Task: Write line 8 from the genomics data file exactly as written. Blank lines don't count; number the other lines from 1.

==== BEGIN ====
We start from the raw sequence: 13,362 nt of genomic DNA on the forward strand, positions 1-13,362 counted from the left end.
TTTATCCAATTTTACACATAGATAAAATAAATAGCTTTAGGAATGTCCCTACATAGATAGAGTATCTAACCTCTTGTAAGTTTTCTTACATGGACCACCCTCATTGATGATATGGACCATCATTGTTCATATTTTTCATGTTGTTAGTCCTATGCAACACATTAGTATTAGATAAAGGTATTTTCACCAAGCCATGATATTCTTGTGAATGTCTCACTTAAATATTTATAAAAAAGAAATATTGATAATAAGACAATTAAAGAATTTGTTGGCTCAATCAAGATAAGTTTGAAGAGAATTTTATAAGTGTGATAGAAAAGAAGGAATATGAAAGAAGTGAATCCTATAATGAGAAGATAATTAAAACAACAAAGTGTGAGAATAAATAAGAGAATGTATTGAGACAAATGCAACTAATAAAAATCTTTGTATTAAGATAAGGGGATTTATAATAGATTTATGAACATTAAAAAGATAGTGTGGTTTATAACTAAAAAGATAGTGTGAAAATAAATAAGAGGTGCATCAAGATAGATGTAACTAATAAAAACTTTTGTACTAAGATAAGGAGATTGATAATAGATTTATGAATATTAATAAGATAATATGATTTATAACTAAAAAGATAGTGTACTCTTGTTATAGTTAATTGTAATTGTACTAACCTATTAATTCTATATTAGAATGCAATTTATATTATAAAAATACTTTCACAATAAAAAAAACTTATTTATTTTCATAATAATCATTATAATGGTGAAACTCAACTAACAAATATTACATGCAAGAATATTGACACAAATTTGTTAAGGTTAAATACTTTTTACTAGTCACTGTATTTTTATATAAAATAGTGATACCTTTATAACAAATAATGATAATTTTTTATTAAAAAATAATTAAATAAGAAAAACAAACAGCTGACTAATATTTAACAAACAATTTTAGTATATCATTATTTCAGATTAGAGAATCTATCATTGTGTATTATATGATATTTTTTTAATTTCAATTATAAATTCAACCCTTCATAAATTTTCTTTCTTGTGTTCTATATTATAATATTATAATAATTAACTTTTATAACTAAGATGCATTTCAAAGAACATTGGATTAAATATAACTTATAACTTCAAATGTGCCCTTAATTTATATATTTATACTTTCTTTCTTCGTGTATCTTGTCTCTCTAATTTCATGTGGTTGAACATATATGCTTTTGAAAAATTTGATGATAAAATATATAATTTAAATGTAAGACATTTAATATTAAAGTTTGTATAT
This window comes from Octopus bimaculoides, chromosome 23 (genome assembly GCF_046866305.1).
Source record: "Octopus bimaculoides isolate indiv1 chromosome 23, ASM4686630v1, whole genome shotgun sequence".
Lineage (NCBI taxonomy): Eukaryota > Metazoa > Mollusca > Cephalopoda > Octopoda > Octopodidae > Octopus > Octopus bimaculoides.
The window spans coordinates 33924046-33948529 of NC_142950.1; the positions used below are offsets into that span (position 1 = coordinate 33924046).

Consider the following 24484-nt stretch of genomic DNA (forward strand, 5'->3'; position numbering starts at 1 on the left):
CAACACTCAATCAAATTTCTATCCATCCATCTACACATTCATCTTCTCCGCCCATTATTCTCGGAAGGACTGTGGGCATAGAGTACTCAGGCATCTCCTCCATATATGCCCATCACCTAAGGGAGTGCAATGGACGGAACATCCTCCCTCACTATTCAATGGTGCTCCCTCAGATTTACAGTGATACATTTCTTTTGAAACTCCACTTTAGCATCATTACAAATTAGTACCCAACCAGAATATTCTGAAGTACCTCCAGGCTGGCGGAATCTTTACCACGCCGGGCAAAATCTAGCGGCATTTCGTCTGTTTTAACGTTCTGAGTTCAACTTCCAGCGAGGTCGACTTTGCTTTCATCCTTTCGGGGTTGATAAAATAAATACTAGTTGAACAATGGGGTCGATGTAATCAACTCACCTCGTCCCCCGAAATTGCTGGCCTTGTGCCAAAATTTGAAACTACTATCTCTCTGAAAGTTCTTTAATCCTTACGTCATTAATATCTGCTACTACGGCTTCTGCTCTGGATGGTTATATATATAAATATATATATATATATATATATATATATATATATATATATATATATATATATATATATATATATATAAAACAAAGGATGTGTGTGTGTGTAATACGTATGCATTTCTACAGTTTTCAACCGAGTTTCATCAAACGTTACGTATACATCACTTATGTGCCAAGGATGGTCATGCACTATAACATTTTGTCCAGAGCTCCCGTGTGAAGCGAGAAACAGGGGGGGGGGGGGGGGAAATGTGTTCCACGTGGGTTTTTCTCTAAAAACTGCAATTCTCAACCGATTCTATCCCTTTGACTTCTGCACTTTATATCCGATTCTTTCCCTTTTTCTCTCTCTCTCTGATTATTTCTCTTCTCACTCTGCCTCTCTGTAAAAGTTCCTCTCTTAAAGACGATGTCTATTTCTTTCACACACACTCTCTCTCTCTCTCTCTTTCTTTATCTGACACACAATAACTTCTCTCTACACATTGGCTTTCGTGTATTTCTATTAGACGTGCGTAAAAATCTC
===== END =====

CAACACTCAATCAAATTTCTATCCATCCATCTACACATTCATCTTCTCCGCCCATTATTCTCGGAAGGACTGTGGGCATAGAGTACTCAGGCATCTCCTCCATATATGCCCATCACCTAAGGGAGTGCAATGGACGGAACATCCTCCCTCACTATTCAATGGTGCTCCCTCAGATTTACAGTGATACATTTCTTTTGAAACTCCACTTTAGCATCATTACAAATTAGTACCCAACCAGAATATTCTGAAGTACCTCCAGGCTGGCGGAATCTTTACCACGCCGGGCAAAATCTAGCGGCATTTCGTCTGTTTTAACGTTCTGAGTTCAACTTCCAGCGAGGTCGACTTTGCTTTCATCCTTTCGGGGTTGATAAAATAAATACTAGTTGAACAATGGGGTCGATGTAATCAACTCACCTCGTCCCCCGAAATTGCTGGCCTTGTGCCAAAATTTGAAACTACTATCTCTCTGAAAGTTCTTTAATCCTTACGTCATTAATATCTGCTACTACGGCTTCTGCTCTGGATGGTTATATATATAAATATATATATATATATATATATATATATATATATATATATATATATATATATATATATATATATATAAAACAAAGGATGTGTGTGTGTGTAATACGTATGCATTTCTACAGTTTTCAACCGAGTTTCATCAAACGTTACGTATACATCACTTATGTGCCAAGGATGGTCATGCACTATAACATTTTGTCCAGAGCTCCCGTGTGAAGCGAGAAACAGGGGGGGGGGGGGGGGAAATGTGTTCCACGTGGGTTTTTCTCTAAAAACTGCAATTCTCAACCGATTCTATCCCTTTGACTTCTGCACTTTATATCCGATTCTTTCCCTTTTTCTCTCTCTCTCTGATTATTTCTCTTCTCACTCTGCCTCTCTGTAAAAGTTCCTCTCTTAAAGACGATGTCTATTTCTTTCACACACACTCTCTCTCTCTCTCTCTTTCTTTATCTGACACACAATAACTTCTCTCTACACATTGGCTTTCGTGTATTTCTATTAGACGTGCGTAAAAATCTC